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Published on Sep 28, 2012
A new and unexpected voice has come out in support of Proposition 37, the California Right to Know ballot initiative to label genetically modified organisms (GMOs). Troy Roush, an Indiana farmer featured in the 2009 documentary Food, Inc., grows GMO corn and soybeans. He also agrees with 65 percent of Californians who believe consumers have the right to know what's in their food.
Troy's message from Food, Inc. in 2009 remains true today: Let the market decide. If consumers demand healthy food, farmers will grow more of it. Supply and demand, pretty simple.
Central to that idea is transparency, but industry would rather determine how food is produced in this country and not let consumers decide for themselves. That's why agrichemical companies like Coca-Cola, Pepsi and the "Big 6" pesticide/seed companies have spent over $32 million to fight Prop 37. They also know that an estimated 70 percent of processed foods contain GMO ingredients and that genetically engineered salmon and the non-browning "Arctic Apple" are on the horizon, whether consumers like it or not.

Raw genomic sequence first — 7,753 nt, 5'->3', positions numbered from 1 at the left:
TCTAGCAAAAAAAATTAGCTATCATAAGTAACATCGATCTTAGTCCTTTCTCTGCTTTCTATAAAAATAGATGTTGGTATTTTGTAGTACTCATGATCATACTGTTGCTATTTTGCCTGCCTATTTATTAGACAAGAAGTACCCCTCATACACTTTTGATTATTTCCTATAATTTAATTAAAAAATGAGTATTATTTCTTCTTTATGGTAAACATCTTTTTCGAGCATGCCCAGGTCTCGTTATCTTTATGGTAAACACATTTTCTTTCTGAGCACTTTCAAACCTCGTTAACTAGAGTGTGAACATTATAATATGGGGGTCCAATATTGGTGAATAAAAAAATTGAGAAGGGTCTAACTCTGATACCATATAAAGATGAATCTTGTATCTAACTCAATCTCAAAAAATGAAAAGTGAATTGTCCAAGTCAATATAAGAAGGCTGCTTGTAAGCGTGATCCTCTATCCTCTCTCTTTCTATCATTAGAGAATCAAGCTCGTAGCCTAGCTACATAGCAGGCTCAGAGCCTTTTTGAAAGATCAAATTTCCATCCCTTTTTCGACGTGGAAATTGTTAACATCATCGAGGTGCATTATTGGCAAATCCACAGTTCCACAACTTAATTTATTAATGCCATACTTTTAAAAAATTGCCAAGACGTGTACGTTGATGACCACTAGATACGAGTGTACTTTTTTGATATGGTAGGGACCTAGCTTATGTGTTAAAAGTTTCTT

As much as opponents of the initiative may talk about the cost or confusion of labeling, more than 50 countries already mandate labeling, and in Troy's words, "It's not a big deal."
Industry is by itself on this issue, out on a limb. Consumers want labeling. Farmers want labeling. This isn't a debate about biotechnology, it's about the basic right to know.
To add your voice to the labeling discussion, visit the California Right to Know campaign and sign the petition asking the FDA to Just Label It! For a good summary of how to best tell which foods may contain GMO ingredients click here. For a more comprehensive look at the sustainability of GMO technology, see the National Research Council.